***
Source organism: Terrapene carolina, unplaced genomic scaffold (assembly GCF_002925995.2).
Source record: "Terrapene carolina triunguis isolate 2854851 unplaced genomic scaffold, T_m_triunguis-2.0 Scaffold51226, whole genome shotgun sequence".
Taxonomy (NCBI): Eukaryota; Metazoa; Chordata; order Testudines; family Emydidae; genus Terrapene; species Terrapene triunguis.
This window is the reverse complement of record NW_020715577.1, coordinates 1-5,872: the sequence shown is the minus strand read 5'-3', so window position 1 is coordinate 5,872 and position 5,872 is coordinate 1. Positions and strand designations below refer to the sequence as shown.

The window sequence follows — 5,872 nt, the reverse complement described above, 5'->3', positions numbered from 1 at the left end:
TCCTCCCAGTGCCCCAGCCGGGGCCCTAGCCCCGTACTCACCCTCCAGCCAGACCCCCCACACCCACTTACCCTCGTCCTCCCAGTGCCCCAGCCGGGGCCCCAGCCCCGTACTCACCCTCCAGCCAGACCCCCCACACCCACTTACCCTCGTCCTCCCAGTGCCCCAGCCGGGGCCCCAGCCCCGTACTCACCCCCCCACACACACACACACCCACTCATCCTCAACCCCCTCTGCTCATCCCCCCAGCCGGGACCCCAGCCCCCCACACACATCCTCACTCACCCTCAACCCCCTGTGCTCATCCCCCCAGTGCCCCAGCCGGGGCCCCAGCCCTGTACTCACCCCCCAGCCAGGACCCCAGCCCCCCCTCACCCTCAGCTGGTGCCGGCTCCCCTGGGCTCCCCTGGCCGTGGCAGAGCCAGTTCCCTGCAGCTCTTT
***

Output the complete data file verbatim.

Source organism: Terrapene carolina, unplaced genomic scaffold (assembly GCF_002925995.2).
Source record: "Terrapene carolina triunguis isolate 2854851 unplaced genomic scaffold, T_m_triunguis-2.0 Scaffold51226, whole genome shotgun sequence".
Taxonomy (NCBI): Eukaryota; Metazoa; Chordata; order Testudines; family Emydidae; genus Terrapene; species Terrapene triunguis.
This window is the reverse complement of record NW_020715577.1, coordinates 1-5,872: the sequence shown is the minus strand read 5'-3', so window position 1 is coordinate 5,872 and position 5,872 is coordinate 1. Positions and strand designations below refer to the sequence as shown.

The window sequence follows — 5,872 nt, the reverse complement described above, 5'->3', positions numbered from 1 at the left end:
TCCTCCCAGTGCCCCAGCCGGGGCCCTAGCCCCGTACTCACCCTCCAGCCAGACCCCCCACACCCACTTACCCTCGTCCTCCCAGTGCCCCAGCCGGGGCCCCAGCCCCGTACTCACCCTCCAGCCAGACCCCCCACACCCACTTACCCTCGTCCTCCCAGTGCCCCAGCCGGGGCCCCAGCCCCGTACTCACCCCCCCACACACACACACACCCACTCATCCTCAACCCCCTCTGCTCATCCCCCCAGCCGGGACCCCAGCCCCCCACACACATCCTCACTCACCCTCAACCCCCTGTGCTCATCCCCCCAGTGCCCCAGCCGGGGCCCCAGCCCTGTACTCACCCCCCAGCCAGGACCCCAGCCCCCCCTCACCCTCAGCTGGTGCCGGCTCCCCTGGGCTCCCCTGGCCGTGGCAGAGCCAGTTCCCTGCAGCTCTTT